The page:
-Logistic regression is used when the variable bring predicted is dichotomous (gender)
Issues with prediction
-How do we deal with the fact that the predictors (X) and the variable to be predicted (Y) are often on different scales of measurement?
-Prediction technique must take into account both the scales of measurement and the correlation between the two variables
-Linear regression does just that
Simple linear regression
-Describes the relationship between one Independent Variable (X) and one Dependent Variable (Y)
-Regression line is the straight line which comes closest to the greatest number of points on the scatterplot of X and Y
Error and prediction
-Standard error of the estimate (SE)
-Indicates magnitude of errors in estimation
-Higher correlations produce smaller SE
-Lower correlations produce larger SE
Multiple regression
-Can be used when more than one predictor variable is available
-Multiple regression takes into account the correlation between each of the predictor scores and what is being predicted
Norm-referenced evaluation
-A way of interpreting test scores by comparing an individual's results to the scores of a group of test takers
-Interpretation is relative
-Alternative is criterion-referenced evaluation
Test interpretations
Norm-referenced & Criterion-referenced
Norm-referenced
interpretation is based on an individual's relative standing in some known group
Criterion-referenced
interpretation is based on measuring an individual's skill level in relation to a clearly specified standard
Normative sample
-A group of people whose performance on a particular test is analyzed for reference in evaluating the performance of individual test-takers.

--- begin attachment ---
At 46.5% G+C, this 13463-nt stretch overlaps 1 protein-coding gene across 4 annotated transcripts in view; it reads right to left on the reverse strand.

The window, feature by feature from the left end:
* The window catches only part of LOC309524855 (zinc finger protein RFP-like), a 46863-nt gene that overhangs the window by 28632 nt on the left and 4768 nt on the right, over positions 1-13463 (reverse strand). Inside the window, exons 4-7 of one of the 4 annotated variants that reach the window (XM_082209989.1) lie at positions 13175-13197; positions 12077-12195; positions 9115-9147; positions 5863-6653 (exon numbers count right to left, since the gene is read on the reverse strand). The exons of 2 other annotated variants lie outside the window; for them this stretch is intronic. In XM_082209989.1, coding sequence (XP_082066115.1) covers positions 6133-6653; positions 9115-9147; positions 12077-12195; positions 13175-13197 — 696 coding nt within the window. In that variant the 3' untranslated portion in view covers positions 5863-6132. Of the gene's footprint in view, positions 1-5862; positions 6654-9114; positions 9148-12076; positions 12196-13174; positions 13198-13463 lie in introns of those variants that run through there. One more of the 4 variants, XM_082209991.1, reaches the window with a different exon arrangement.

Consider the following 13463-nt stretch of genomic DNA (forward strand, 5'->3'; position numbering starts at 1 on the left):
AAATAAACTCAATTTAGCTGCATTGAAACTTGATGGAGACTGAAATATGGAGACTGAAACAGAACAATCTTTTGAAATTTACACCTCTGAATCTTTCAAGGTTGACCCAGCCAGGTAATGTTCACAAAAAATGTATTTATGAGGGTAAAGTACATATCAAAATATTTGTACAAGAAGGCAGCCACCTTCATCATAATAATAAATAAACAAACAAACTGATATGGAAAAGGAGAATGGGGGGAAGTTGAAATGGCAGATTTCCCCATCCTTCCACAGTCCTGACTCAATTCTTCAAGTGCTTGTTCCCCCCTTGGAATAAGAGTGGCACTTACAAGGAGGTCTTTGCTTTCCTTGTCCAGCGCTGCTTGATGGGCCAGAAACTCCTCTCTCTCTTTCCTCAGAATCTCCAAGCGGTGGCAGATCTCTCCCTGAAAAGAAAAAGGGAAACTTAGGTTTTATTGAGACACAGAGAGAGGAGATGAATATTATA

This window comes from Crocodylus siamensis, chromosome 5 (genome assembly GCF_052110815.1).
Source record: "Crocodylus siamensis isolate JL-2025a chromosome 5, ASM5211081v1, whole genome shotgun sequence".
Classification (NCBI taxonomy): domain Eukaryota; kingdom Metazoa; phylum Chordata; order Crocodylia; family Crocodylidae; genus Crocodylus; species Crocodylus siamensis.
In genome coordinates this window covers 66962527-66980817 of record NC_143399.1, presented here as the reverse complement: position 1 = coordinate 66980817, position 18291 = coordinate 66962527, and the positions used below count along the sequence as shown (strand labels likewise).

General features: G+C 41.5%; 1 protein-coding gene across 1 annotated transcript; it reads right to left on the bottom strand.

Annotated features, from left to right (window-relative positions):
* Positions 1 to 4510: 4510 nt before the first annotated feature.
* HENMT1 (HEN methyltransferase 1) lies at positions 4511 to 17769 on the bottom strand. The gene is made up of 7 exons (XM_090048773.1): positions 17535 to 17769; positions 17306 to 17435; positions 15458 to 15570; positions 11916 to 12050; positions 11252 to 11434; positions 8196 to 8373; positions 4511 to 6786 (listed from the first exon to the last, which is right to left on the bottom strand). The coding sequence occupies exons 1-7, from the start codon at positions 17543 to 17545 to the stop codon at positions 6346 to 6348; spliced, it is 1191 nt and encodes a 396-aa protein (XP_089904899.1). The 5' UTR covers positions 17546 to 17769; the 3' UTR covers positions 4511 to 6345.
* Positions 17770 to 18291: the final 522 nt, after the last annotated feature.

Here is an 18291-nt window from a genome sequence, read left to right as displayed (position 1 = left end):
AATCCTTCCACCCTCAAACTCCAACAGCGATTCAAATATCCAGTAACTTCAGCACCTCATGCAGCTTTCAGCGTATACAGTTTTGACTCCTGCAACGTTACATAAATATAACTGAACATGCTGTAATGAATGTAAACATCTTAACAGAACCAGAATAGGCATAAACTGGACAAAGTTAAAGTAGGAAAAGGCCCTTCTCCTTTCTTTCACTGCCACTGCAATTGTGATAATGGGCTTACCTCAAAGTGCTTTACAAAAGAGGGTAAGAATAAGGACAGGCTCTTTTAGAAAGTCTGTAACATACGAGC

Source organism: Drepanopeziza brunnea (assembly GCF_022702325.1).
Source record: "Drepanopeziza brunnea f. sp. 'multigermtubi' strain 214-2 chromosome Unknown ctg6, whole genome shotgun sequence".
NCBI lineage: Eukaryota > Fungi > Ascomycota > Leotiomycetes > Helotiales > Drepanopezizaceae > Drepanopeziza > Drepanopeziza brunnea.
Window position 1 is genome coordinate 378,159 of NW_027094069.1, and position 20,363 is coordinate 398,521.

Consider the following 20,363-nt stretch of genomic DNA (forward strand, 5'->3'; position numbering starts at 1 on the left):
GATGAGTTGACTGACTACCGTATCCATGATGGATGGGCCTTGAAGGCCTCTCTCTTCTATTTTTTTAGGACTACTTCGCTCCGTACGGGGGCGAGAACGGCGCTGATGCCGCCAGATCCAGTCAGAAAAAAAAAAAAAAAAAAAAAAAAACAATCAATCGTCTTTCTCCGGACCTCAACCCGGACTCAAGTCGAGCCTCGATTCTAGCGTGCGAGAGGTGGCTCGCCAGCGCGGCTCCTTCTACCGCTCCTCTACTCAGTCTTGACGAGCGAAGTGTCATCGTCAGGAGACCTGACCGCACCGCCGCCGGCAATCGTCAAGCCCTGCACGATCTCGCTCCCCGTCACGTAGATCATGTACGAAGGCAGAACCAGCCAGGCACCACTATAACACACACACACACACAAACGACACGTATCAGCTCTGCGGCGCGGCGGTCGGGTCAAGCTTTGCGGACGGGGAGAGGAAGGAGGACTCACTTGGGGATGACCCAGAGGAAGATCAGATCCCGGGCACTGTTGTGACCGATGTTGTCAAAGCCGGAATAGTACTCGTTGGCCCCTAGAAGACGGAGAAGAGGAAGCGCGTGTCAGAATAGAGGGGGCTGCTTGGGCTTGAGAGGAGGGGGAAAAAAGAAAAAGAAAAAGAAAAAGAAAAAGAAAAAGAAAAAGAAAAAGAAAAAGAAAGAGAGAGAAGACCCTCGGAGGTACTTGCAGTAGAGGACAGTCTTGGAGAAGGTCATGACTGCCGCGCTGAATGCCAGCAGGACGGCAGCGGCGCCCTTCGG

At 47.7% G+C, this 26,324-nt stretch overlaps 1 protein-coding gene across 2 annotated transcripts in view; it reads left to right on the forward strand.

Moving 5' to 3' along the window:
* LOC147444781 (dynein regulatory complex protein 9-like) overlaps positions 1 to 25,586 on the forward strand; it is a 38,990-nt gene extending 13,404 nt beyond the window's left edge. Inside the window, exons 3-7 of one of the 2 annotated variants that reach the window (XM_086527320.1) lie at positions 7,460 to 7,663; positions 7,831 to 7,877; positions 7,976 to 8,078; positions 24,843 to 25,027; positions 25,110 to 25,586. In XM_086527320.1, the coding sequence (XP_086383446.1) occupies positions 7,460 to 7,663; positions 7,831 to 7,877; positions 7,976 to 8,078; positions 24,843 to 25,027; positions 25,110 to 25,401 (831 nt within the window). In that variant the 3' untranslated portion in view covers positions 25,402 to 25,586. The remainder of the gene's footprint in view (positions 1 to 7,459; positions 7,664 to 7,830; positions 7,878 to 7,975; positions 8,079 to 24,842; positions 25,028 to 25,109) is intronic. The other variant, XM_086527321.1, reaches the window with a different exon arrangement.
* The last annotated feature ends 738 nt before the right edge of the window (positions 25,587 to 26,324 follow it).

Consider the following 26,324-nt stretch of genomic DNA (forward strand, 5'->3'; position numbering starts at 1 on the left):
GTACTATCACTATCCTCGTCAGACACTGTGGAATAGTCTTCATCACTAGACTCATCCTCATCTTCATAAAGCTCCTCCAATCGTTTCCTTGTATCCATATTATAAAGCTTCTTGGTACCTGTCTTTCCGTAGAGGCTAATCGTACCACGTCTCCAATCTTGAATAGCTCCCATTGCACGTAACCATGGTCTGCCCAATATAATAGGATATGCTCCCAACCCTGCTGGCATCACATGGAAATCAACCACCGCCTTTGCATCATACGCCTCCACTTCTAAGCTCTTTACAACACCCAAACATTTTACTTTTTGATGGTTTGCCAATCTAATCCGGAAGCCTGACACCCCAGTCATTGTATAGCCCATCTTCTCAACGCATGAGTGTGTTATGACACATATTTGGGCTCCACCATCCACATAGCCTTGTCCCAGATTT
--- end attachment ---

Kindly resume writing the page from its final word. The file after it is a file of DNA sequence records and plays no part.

-Sample must be representative or typical of the intended population of interest
Inadequate norms makes it difficult to make proper interpretations
Types of samples
o Stratified
o Random
o Purposive
o Convenience
Stratified samples
-Sampling individuals from subgroups in the population in the same proportion as the population they are part of
-Best when population includes subgroups that differ
Random
each individual from the population has an equal chance of being included in the sample
Purposive
arbitrarily selecting a sample because it is believed to represent some population
Convenience
a sample that is convenient or available for use
Age and grade norms
-Average performance of test-takers at various ages/grades
-Scores do not represent equal units of measurement
-Scores often (incorrectly) used as evaluative standards
-Not effective with very young or adult test takers
National and anchor norms
-National norms are derived from "representative" samples of a country
-Often developed using stratified sampling methods
Sub-group
norms are created by selecting sub-groups from the normative sample
Local norm
Most useful in cases where the national norms may not represent the local population
Limitations
-It is important to understand that normed scores do not represent standards or goals to be achieved by students
-Criterion Reference Scores may have little or no application at the upper end of the knowledge/skill continuum
Mean
-can be pulled by outliers
-interval and ratio
Median
-middle
-nominal and ordinal
Mode
-most common
-nominal and ordinal
Other sets by this creator
Psych 440 midterm 2
193 terms
Psych 440 final 4 chapters
165 terms
Psych 440 ch 8
86 terms
Buddhism exam 2
27 terms
Verified questions
economics
**Role Play** How can you convince a customer to use product and service warranties for a product that is advertised for its quality of construction and durability?
question
For the given situation, what is the critical value(s) for $z$ or $t$? b) $\mathrm{H}_0: p=0.05$ vs. $\mathrm{H}_{\mathrm{A}}: p>0.05$ at $\alpha=0.05$.
question
One product that Staples sells a lot of is copy paper. According to the Supply Chain Uncertainty Framework, what supply chain strategy is appropriate for this product?
question
Can we infer that the Survey of Consumer Finances in 2013 overrepresented at least one education category (EDCL)? | Survey of Consumer Finances Exercises | | |---|---| |The following figures are from the United States Census in 2013: | | | Racial Mix | | | White non-Hispanic | 61.6%| | Black | 13.2% | |Hispanic | 17.6% | | Other | 7.5% | | Education | | | Less than high school | 12.6% | | High school | 29.6% | | Some college including junior college | 19.6% | | College graduate including bachelor’s and graduate degrees | 38.3% | | | |
Other Quizlet sets
Nutrition Quiz 3 (Lipids)
25 terms
Accounting Review
80 terms
Exam 1-Clinical Nutrition 2
51 terms
Psychology Final
72 terms